Richard Gonzales is NPR's National Desk Correspondent based in San Francisco. Along with covering the daily news of region, Gonzales' reporting has included medical marijuana, gay marriage, drive-by shootings, Jerry Brown, Willie Brown, the U.S. Ninth Circuit, the California State Supreme Court and any other legal, political, or social development occurring in Northern California relevant to the rest of the country.
Gonzales joined NPR in May 1986. He covered the U.S. State Department during the Iran-Contra Affair and the fall of apartheid in South Africa. Four years later, he assumed the post of White House Correspondent and reported on the prelude to the Gulf War and President George W. Bush's unsuccessful re-election bid. Gonzales covered the U.S. Congress for NPR from 1993-94, focusing on NAFTA and immigration and welfare reform.
In September 1995, Gonzales moved to his current position after spending a year as a John S. Knight Fellow Journalism at Stanford University.
In 2009, Gonzales won the Broadcast Journalism Award from the American Academy of Orthopedic Surgeons. He also received the PASS Award in 2004 and 2005 from the National Council on Crime and Delinquency for reports on California's juvenile and adult criminal justice systems.
Prior to NPR, Gonzales was a freelance producer at public television station KQED in San Francisco. From 1979 to 1985, he held positions as a reporter, producer, and later, public affairs director at KPFA, a radio station in Berkeley, CA.
Gonzales graduated from Harvard College with a bachelor's degree in psychology and social relations. He is a co-founder of Familias Unidas, a bi-lingual social services program in his hometown of Richmond, California.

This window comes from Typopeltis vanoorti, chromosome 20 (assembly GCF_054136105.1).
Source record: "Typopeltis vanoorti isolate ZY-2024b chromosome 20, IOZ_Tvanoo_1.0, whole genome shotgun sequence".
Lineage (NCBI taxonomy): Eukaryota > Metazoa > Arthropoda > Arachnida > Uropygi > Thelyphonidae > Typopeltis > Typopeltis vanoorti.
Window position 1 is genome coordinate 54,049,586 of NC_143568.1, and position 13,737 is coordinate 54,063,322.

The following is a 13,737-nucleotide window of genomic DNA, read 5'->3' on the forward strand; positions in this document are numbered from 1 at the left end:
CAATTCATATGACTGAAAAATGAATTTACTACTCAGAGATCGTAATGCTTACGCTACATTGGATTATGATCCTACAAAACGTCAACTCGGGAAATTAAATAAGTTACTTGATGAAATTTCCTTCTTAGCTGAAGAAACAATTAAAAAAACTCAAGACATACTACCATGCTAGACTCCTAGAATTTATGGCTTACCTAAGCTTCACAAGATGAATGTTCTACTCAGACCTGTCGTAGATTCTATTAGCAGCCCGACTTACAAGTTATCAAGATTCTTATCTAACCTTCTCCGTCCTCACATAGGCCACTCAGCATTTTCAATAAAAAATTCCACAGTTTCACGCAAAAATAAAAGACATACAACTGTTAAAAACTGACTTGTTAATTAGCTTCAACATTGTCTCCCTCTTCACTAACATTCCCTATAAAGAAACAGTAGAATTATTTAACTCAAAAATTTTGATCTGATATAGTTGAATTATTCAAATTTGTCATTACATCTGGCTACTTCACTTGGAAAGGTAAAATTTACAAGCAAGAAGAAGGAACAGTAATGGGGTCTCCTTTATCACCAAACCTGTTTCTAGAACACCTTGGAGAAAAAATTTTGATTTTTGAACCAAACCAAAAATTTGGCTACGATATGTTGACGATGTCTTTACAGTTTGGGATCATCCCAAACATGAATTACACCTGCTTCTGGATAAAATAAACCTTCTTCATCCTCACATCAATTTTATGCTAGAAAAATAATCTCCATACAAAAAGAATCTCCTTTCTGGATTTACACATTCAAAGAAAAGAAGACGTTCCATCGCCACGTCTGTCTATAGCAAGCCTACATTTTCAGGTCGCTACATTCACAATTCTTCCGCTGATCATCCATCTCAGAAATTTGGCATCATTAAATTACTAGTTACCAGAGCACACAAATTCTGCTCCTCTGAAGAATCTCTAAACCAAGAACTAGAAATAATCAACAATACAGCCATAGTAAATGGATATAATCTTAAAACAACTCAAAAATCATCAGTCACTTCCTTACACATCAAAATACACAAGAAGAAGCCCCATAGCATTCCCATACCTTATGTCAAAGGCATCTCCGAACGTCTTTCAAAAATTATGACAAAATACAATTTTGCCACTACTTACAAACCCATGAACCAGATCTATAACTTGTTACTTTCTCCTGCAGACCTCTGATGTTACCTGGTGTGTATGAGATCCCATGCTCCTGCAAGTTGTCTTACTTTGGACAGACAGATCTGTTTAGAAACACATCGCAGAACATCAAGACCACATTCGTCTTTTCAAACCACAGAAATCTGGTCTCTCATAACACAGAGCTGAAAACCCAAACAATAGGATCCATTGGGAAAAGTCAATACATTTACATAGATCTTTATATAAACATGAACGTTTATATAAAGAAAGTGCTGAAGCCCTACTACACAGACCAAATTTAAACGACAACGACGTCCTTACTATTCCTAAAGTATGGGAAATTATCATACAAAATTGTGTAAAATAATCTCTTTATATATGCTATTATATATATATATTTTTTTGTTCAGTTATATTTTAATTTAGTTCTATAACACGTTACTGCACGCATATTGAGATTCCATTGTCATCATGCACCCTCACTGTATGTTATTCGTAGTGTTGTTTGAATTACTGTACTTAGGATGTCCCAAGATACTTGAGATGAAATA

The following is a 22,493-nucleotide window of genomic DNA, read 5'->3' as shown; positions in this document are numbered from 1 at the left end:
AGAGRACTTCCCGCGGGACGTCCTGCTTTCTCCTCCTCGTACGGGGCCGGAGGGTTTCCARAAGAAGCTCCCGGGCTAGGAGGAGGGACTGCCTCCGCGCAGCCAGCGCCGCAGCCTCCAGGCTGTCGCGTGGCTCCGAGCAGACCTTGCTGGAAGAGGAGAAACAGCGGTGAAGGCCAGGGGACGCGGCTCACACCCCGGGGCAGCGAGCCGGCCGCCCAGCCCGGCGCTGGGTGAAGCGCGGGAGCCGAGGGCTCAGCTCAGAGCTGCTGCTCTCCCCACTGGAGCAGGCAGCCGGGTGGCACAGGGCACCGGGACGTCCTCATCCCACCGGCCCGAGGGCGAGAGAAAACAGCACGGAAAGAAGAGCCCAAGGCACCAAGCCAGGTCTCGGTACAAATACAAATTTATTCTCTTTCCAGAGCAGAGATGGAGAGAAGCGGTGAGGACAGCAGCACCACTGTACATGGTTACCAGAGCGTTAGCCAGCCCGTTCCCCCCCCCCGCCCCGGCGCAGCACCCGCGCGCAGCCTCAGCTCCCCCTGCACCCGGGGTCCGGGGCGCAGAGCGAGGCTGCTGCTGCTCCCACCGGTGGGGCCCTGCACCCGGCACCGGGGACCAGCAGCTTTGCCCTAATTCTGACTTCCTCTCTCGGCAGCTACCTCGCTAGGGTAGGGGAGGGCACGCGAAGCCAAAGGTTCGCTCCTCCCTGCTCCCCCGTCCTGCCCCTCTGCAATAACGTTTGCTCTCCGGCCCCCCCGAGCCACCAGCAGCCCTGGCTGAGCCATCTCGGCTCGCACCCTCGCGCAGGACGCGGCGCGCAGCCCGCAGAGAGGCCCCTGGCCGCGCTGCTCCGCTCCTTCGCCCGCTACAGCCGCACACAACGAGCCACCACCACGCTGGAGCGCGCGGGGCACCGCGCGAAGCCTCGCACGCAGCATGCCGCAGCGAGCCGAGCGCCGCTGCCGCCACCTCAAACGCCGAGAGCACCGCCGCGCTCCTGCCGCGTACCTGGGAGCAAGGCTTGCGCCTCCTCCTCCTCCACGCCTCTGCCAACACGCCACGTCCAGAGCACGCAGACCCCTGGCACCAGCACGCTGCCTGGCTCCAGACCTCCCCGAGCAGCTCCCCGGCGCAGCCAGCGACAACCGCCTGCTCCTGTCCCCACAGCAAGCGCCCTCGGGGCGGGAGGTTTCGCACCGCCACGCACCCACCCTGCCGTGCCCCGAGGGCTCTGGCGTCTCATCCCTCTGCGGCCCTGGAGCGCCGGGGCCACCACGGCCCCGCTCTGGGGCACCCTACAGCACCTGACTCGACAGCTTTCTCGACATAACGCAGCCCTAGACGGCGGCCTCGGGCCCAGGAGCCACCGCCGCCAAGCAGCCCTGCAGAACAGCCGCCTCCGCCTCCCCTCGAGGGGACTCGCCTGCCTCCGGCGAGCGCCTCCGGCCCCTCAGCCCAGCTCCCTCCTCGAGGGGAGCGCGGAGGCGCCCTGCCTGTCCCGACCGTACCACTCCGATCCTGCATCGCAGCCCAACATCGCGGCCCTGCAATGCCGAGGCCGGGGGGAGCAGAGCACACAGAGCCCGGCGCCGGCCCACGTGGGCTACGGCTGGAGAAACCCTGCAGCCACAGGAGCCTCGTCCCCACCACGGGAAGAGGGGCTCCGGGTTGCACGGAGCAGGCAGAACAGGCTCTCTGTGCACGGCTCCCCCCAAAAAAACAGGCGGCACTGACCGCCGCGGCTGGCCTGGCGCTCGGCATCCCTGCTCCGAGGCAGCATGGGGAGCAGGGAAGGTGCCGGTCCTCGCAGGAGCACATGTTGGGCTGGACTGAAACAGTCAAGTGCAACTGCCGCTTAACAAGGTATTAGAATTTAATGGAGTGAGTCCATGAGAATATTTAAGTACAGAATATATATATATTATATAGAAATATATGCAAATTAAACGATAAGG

International correspondent Soraya Sarhaddi Nelson is based in Cairo and covers the Arab world for NPR from the Middle East to North Africa. Her reports can be heard on NPR's award-winning programs including Morning Edition and All Things Considered.
In 2006, Nelson opened the NPR Kabul Bureau. During the following three and a half years, she gave listeners an in-depth sense of life inside Afghanistan, from the increase in suicides among women in a tribal society that sees them as second class citizens, to the growing interference of Iran and Pakistan in Afghan affairs and the impact of Western policies in the region. For her coverage of Afghanistan, she won a Peabody award, Overseas Press Club award and Gracie in 2010.
Nelson came to NPR in 2006, after spending more than two decades as a newspaper reporter. She served as Knight Ridder's Middle East Bureau Chief from 2002 to 2005 where she specialized in covering Iran. As a reporter for the Los Angeles Times, Nelson was sent on extended assignment to Iran and Afghanistan following the September 11, 2001, terrorist attacks. Nelson spent three years as an editor and reporter for Newsday and was part of the team that won the 1997 Pulitzer Prize for covering the crash of TWA flight 800. She also spent time at the the Orange County Register covering Gov. Arnold Schwarzenegger.
A graduate of the University of Maryland, Nelson speaks Farsi, Dari, and German. She is married to long-time reporter Erik Nelson and they have a son.